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Peng Roc Chen, Kai Frerichs and Robert Spetzler

A patient with an unruptured intracranial aneurysm has three options: surgical clip placement, endovascular coil occlusion, and observation. The decision making about management of these lesions should be based on the risk of aneurysm rupture and the risks associated with surgical or endovascular intervention. For patients who require interventions, factors such as aneurysm recurrence rate, its location, surgical or endovascular accessibility, the patient's general medical condition, and the individual's treatment preference should be taken into account to determine the choice of therapies. Currently, a team approach by neurosurgeons and endovascular interventionists is recommended to evaluate each patient and to tailor the best treatment plan.

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Peng Roc Chen, Kai Frerichs and Robert Spetzler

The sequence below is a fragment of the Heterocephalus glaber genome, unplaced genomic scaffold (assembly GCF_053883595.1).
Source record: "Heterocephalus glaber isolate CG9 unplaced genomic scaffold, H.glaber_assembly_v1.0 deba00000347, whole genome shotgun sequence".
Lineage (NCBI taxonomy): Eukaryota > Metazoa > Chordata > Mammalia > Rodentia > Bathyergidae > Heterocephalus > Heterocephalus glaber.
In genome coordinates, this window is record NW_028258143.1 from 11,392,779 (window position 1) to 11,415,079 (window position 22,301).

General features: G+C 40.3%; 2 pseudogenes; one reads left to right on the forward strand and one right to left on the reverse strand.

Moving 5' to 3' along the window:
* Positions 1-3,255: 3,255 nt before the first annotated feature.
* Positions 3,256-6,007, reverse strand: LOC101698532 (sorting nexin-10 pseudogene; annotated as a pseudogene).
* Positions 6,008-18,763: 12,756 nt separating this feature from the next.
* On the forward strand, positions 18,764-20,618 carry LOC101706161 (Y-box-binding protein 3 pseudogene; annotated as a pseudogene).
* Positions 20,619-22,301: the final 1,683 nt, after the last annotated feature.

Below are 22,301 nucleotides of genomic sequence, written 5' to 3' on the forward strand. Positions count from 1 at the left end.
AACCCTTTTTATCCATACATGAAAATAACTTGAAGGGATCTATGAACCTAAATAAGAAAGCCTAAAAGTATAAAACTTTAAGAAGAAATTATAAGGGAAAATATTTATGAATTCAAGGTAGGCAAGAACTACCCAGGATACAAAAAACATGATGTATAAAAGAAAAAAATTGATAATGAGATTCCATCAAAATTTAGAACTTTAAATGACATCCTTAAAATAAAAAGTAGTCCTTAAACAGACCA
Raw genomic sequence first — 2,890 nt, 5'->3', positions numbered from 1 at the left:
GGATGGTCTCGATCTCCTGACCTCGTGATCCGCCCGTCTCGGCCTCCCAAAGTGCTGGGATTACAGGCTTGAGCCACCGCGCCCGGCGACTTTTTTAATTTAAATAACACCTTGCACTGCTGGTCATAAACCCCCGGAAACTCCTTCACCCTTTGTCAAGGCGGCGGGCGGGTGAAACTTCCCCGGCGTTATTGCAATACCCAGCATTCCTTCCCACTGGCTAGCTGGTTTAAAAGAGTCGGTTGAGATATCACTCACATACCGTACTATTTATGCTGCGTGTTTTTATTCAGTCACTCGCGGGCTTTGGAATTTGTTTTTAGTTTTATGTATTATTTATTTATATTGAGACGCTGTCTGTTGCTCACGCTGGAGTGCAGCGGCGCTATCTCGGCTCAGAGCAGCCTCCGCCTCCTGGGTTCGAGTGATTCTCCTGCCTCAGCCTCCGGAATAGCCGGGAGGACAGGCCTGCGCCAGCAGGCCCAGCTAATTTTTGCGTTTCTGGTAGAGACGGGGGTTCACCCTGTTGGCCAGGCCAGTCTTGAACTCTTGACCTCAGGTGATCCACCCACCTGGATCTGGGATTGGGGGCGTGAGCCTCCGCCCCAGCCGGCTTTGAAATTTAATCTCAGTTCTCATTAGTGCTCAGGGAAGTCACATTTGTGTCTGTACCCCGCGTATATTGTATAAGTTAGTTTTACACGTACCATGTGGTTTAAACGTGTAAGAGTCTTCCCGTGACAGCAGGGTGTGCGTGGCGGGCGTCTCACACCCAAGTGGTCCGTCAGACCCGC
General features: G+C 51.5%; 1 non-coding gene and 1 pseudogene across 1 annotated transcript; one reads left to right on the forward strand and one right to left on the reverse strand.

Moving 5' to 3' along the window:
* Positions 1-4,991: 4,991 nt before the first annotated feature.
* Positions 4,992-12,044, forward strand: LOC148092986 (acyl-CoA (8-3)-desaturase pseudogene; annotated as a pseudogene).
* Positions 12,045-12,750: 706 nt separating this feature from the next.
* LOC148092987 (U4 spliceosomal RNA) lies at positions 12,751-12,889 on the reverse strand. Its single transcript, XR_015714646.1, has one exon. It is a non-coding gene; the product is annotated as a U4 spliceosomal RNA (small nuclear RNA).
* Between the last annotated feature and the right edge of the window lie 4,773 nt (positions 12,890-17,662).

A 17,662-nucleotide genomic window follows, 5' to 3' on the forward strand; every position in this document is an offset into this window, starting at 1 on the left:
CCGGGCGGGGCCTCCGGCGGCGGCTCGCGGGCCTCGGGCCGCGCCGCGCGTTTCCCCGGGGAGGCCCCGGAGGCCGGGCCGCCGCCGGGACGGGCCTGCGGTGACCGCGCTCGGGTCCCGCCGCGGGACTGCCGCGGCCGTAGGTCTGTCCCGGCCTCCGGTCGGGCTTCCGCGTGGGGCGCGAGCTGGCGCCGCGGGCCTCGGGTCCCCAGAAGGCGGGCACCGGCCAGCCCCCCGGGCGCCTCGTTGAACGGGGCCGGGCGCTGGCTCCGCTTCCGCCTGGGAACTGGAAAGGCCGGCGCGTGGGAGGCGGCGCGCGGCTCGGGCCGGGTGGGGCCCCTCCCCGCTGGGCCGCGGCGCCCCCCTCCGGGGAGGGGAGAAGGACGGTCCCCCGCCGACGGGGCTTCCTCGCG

After an aneurysmal subarachnoid hemorrhage, nearly half of the patients die and the half who survive suffer from irreversible cerebral damage. With increasing use of noninvasive neuroimaging techniques (for example, magnetic resonance and computerized tomography angiography), more unruptured cerebral aneurysms are found. To understand the prevalence of unruptured aneurysms in the general population, along with the risks of aneurysm formation, data on growth and rupture rates are crucial. The risk of rupture in aneurysms smaller than 10 mm is still not quite clear without a population-based prospective study. Nevertheless, a 0.5 to 2% annual risk may be a reasonable estimate. Growing aneurysms and those larger than 10 mm carry a higher rate of rupture. The management of an unruptured intracranial aneurysm should be based on a thorough understanding of the natural history of these lesions and careful evaluation of the morbidity and mortality levels associated with each treatment option.